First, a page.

There is nothing normal about life in quarantine, about growing up in isolation, about parenting in a pandemic.
This is the message Melbourne nutritionist and mum, Michelle Daga has for us.
And it’s hitting us straight in the feels.
Mum’s lockdown letter
Michelle, owner of BirthWrite – Holistic Prenatal Nutrition, Hypnobirthing & Natural Health is one of the countless mums who lives in an apartment, who doesn’t have access to a backyard and who is on the strictest restrictions the country has seen.
She recently shared an open letter on Facebook reflecting on the first year with her almost one-year-old son.
But, unlike typical first birthday reflections (such as the one I shared about my daughter turning one), this one isn’t about the many milestones and adventures. This isn’t about playdates and picnics, trips to the beach, family gatherings and favourite outings.
Instead, it’s a poignant reminder that this year has been anything but ordinary, especially to those in Melbourne where restrictions have yet to lift. And not only for parents, but for our children, and our babies as well.
Have a read of the lockdown letter post below:
Yet to meet most of his family
My baby is turning one this week. He’s spent half his life in lockdown. Isolated at home with mum and dad, for six months now, and counting.
He’s never played with another child, patted a dog, or had a chance to dig in the dirt.
He’s yet to meet most of his family, visit a shopping centre,or spend a day in a playground.
The only other faces he sees are hidden behind masks. And he has no idea food grows on trees or sprouts from the earth, just that it arrives in bags and boxes, left by a man in a mask at the front door.”
A knowing that something isn’t right
To look at him, you wouldn’t know of his sheltered little life. He was a baby when lockdown began, not even able to crawl.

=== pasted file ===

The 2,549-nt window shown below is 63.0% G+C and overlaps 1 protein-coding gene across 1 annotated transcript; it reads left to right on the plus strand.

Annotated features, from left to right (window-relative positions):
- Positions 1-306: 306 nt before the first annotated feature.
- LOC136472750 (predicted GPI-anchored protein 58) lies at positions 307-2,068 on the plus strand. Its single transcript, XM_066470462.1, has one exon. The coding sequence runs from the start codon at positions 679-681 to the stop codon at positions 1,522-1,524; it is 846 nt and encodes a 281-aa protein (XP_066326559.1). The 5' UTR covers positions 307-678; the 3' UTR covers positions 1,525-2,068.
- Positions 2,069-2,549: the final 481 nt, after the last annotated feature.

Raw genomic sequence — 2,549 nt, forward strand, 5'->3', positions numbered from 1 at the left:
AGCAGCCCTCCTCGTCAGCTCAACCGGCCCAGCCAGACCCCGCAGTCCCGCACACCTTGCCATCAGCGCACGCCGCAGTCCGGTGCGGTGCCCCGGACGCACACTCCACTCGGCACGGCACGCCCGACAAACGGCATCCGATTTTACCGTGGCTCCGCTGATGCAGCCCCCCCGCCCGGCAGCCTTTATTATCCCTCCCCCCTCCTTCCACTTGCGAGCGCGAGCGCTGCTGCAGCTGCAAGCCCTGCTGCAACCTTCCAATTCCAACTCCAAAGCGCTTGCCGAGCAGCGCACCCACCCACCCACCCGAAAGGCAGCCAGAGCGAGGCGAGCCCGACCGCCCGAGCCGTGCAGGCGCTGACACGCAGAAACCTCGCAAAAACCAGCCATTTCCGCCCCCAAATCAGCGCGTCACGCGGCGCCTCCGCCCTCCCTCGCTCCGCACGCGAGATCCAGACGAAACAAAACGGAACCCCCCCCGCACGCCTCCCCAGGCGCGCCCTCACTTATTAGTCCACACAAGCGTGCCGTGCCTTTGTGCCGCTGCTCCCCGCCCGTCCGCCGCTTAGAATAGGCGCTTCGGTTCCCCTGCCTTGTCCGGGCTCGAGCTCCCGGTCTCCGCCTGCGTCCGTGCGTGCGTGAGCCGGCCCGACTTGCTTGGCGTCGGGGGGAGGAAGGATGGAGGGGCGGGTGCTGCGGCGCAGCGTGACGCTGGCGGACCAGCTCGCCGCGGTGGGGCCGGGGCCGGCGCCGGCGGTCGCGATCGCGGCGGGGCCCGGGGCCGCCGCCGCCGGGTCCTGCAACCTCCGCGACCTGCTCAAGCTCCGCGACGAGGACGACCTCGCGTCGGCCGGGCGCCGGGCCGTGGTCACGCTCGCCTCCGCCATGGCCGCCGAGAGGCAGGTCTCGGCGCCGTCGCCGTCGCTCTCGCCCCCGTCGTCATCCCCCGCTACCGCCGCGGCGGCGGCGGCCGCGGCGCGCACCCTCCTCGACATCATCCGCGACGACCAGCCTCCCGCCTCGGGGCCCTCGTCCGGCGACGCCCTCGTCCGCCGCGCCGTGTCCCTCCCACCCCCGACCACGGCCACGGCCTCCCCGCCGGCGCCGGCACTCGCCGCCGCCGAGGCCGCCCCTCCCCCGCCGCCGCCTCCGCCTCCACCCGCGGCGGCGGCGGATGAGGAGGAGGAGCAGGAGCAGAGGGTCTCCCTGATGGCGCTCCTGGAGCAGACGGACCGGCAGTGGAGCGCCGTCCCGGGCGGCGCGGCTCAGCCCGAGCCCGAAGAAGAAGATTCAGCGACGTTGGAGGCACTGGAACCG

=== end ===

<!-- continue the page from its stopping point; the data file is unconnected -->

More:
Now he’s a walking, talking toddler, with a whole lot of personality and a toothy smile. He’s happy, healthy, vibrant, full of curiosity and laughter. And yet I feel a sense he’s longing for more, a knowing that something isn’t right.
That was confirmed just last week, when he hurriedly crawled across the floor, pointing to the window, squealing, laughing, shrieking with delight. I turned to see two pigeons, perched high on the roof of the building next door. A look on his face of pure joy, and then I realised, these are the first birds my one year old has ever seen.
And so we sat there and watched, his smile lighting up his face, as these two birds went about their day, so peaceful, so free, and then they flew away. Leaving us alone again, in these four walls.
Far from easy
There is nothing normal about living half your life in quarantine. There is nothing normal about parenting in a pandemic.
And although I’m well aware things could be worse, this is far from easy.
Millions of others are sharing this strange new reality with us every day. And I’m here to remind you, you’re not alone.
Here’s hoping we can all spread our wings, and teach our young ones to fly, very soon.
Happy birthday, Baby.”
The new normal isn’t normal at all
For many new mums with babies born in 2020 and late 2019, especially those in Melbourne or overseas where restrictions are still tight, this will feel all too familiar.
The sense of loneliness, of restlessness, of disconnect. The sadness of knowing your little one is missing out on those little things – like meeting grandparents from interstate or going to a playgroup. Seeing birds, feeding ducks, going down slippery dips, patting dogs they meet at the park. Such mundane experiences until they are taken away.
While many parents are lucky enough to be able to do those things again, it’s not like this for everyone. Many families are still living in lockdown. Going stir crazy with active toddlers.
Many new mums are going through the fourth trimester without any support from their own parents or friends. Could you imagine this?
Many children have compromised immune systems and it’s just not worth the risk to leave the house just yet.
But it’s reminders like Michelle’s lockdown letter that help us get through it and remind us that it will get better soon. We hope this lockdown letter has helped anyone who really needed to hear this today.
Sending strength and support to all of those who need it.